I have a tendency to become tight the more I work. It is just one of those inevitable things. So I often have to change mediums and styles and experiment in other ways to loosen up again. I have notice with my sketching that I have become tight again. Normally I would change to oils and go do some plein air which helps, but with the bad weather, I had to divert to other options. As I was watching the horses walking all over our well the other day, I saw a contrast of grey sky and a line of white lace flowers and the green fields and it stirred the desire to put that onto paper by using the opaque gouache, a medium I quite like, exactly for its “experimental” qualities. It opens up possibilities to take it further into oils.
The following gouache experiments were all done in sketchbooks
After sitting outside, I moved in, bringing in some of the woildflowers now in seaspon and trying to create the broad bands of colour..the greens, the blues and of course the shapes, not worrying too much about authenticity. It was all just about colour and application with a loose wrist and finally some line squiggles, which I always love. For the dark lines I initially used inks, but it didn’t work too well on top of the gouche, so I used a dark mixture(which I alwyas use in oils for black) of Burnt unber, alizarin crimson and french ultramarine which always gives a rich dark black.
with this experiment, I used the gouache much more diluted to get more “wispy” horizons as a back drop for the lace flowers. Well, I don’t know what those funny linework at the bottom is all about, but at the time I felt in the mood for it.
This was a lot of fun and really something I will explore deeper, maybe on much lager scale with oils..and added animals…Many options in fact.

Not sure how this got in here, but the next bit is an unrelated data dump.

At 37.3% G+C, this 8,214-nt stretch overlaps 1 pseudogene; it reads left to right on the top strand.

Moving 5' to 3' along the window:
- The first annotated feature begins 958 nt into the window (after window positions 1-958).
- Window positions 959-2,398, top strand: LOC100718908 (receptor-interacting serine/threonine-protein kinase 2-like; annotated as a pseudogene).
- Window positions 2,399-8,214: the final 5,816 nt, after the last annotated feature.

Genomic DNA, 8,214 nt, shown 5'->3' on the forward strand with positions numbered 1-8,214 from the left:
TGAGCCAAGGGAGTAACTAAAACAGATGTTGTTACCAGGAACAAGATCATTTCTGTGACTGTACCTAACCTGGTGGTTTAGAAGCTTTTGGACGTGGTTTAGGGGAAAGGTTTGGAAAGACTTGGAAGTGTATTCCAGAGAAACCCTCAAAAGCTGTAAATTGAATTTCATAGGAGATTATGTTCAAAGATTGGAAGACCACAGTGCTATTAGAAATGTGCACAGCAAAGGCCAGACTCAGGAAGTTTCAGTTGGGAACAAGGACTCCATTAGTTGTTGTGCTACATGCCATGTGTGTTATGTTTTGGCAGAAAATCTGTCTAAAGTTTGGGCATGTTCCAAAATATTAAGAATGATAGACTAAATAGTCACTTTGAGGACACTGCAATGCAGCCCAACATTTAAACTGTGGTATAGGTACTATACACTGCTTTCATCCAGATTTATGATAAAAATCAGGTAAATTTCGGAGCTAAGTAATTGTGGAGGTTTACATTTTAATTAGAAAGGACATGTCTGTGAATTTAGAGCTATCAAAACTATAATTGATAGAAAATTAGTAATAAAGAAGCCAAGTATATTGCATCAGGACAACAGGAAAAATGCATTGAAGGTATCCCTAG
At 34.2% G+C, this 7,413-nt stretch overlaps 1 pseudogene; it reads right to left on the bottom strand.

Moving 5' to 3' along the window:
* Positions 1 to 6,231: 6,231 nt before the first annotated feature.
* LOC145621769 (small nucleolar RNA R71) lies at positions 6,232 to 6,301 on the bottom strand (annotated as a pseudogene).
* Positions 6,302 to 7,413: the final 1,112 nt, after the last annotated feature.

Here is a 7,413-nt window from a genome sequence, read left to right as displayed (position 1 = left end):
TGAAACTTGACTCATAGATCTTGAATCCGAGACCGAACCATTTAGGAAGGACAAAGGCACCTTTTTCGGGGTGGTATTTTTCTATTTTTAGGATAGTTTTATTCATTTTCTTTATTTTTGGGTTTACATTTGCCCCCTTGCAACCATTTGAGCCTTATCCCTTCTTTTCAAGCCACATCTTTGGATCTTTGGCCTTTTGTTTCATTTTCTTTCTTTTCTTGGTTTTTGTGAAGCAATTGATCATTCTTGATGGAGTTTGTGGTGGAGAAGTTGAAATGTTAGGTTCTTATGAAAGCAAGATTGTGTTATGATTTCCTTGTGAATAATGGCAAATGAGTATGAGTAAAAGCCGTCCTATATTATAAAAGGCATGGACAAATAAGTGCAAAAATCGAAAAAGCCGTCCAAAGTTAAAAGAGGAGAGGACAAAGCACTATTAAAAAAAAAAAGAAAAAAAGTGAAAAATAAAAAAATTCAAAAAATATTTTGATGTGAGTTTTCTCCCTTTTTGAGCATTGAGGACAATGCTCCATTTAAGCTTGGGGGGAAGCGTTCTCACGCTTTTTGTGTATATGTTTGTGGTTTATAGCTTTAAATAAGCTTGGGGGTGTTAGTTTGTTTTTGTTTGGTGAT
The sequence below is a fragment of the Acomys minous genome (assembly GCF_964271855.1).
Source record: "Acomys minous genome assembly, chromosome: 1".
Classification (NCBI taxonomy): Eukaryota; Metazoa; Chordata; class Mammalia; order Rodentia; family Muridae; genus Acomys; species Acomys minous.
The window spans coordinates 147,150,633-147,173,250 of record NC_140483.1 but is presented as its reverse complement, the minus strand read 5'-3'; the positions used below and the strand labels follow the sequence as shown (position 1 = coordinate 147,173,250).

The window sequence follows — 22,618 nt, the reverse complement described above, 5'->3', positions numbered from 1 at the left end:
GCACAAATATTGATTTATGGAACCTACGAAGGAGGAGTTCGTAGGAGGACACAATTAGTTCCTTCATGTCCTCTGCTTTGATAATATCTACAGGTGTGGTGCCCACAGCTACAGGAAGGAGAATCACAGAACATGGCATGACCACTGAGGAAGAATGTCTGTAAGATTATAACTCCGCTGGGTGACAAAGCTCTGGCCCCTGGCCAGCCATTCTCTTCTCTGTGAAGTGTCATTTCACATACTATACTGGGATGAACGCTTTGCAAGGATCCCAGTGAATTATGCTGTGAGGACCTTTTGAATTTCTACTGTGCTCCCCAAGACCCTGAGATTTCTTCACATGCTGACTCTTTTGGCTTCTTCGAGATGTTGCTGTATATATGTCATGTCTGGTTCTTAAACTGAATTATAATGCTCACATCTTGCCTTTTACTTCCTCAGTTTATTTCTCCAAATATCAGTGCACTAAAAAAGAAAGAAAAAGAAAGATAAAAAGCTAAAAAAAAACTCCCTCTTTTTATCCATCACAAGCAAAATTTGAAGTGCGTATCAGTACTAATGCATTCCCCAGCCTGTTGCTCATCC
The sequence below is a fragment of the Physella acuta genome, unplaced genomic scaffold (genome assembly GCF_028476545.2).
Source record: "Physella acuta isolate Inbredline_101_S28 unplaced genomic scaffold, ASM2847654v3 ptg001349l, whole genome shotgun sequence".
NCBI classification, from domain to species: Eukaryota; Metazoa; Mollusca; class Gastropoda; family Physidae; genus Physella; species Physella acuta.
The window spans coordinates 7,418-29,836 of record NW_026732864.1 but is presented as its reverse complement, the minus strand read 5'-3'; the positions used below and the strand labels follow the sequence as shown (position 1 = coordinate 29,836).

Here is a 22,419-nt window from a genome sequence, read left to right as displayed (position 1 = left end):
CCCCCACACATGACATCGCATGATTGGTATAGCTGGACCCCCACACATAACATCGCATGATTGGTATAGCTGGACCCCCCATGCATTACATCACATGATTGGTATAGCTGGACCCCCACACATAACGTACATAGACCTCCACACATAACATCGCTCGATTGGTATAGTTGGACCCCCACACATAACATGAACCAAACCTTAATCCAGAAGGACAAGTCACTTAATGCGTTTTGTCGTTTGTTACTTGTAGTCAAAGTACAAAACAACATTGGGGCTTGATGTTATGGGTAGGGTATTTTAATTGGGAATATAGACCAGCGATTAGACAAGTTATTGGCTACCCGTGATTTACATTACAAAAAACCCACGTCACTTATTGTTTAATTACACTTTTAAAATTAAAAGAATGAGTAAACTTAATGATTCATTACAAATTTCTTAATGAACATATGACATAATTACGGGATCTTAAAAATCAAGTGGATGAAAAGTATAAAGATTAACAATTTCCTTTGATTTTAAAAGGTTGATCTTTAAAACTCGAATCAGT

I did a lot of experimenting today..playing around with inks and rigger brushes, gouache paints and aquarelles. I finally played with a kitchen vignette in aquarelle and Herbin inks. Not totally happy with the results, so a lot of work waiting with the inks . the drawing was actually so much better before I added the aquarelle..should’ve stopped there.
We were in Tolouse, visiting out children and I had unfortunately only time for one quick catch of a fleuriste when we sat down for a coffee. A figure was standing just in front of us and the fleuriste was across the street…don’t now if that depth and perspective come across on the sketch… and of course the beautiful red brick of Toulouse…la ville rose.
..fleuriste à toulouse, in Stillman & birn Alpha sketchbook, vellum, 22.9×15.2cm
Le Pescher is a quaint little village not far from us…when our daughter got married there in 2012, we all walked to our cars through the little village from the church, past the bassin, filled with enormous fish! My sketching for today was the church where they got married(well, only the tower, since I ran out of paper for the rest!) and a house opposite the pond on the route we walked.
..a house across the large pond, bassin..
I received 2 sketchbooks from Stillman & Birn and did my first watercolor in the Epsilon S&B sketchbook, 150gms. It is really too lightweight for my watercolor, but then it isn’t really meant for watercolor, only for drawing with ink and pen. It is very very smooth with no tooth at all, and I don’t even like it for drawing, for that reason. I like a bit of tooth which grabs a medium, whether it is watercolor or pencil or charcoal or whatever. But it is still early days and I only got started with the book, so there is still time to get used to the paper.
One can see the buckling of the paper, which doesn’t bother me too much, but the watercolor makes hard edges and there is no granulation, something I love in watercolor. It is all very flat and smooth. A sketchbook not fit for watercolor, even though I read comments on internet which convinced me to get it for watercolor sketching.
What is nice about these books is that it folds open without the spiral in the middle, allowing one to paint across two pages if you want to. But if I compare this book to my Daler Rowney, (satin finish, 160gms) that I have been doing the latest sketches in, it totally falls short. I personally prefer the Daler Rowney even with the spiral in the middle.